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Police search for 1979 murder jewellery

Police were carrying out a search today for jewellery stolen from murdered gas board clerk Teresa De Simone when she was killed 30 years ago.

The move comes after police named David Lace, who committed suicide in 1988, as the likely murderer.

Specialist search offiers from Hampshire police and British Transport Police are taking part in the search on land next to the main Portsmouth to London railway line near Copnor Bridge, Portsmouth.

The half-naked body of gas board clerk Miss De Simone was found on December 5 1979 in her car parked at the rear of the Tom Tackle pub in Commercial Road, Southampton.

She had been raped and strangled, and her jewellery had been stolen.

Lace was 17 at the time of the murder and was living in his home city of Portsmouth.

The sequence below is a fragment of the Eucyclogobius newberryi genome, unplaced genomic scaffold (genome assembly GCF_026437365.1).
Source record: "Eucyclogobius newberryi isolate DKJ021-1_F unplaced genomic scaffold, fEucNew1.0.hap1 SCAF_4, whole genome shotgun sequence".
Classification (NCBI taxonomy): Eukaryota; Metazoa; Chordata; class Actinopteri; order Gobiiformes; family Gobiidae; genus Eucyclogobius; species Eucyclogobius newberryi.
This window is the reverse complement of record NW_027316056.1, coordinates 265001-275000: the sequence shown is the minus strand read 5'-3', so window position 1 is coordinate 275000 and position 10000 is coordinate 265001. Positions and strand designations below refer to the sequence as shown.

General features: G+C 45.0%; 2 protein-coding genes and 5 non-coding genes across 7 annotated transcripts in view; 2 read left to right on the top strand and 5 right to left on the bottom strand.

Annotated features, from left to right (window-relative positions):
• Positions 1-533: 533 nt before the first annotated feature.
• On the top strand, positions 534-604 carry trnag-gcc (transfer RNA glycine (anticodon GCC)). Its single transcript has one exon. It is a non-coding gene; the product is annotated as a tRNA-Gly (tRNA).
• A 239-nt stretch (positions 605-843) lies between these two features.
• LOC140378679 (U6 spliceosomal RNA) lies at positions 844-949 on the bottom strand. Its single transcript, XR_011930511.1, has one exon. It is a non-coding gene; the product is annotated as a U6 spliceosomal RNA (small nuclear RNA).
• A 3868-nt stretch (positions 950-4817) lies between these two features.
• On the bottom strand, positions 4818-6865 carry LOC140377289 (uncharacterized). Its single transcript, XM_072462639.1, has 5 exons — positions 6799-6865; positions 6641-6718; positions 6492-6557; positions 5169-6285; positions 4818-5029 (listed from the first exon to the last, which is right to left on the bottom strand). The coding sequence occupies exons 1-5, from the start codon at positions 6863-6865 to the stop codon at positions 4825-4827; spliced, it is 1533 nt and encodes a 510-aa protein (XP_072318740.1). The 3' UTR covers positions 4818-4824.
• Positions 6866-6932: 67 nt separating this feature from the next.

He took his own life in December 1988 when he was living in Brixham, Devon, and did not feature as part of the original police investigation.

The murder investigation was re-opened when DNA evidence proved that the man jailed for 27 years for the crime, Sean Hodgson, was innocent.

Lace's body was exhumed last month from a cemetery in Portsmouth and DNA testing on his body was a billion-to-one match for samples found at the original crime scene, according to Hampshire police.

Detective Chief Inspector Philip McTavish, the senior investigating officer, said: "We now know the suspect's identity and the fact that he may have discarded or concealed items belonging to the victim at this location.

"Whilst I would not want to raise any expectation that we would recover any such items after nearly 30 years, it is important that we explore this opportunity as far as we possibly can.

"Careful consideration has been given as to whether this search is a viable process and it is being undertaken by specially trained and equipped officers.

"It provides the investigation team with an opportunity to be sure that every possible effort has now been made to recover items belonging to Teresa De Simone.

"We will provide any result of the search in due course."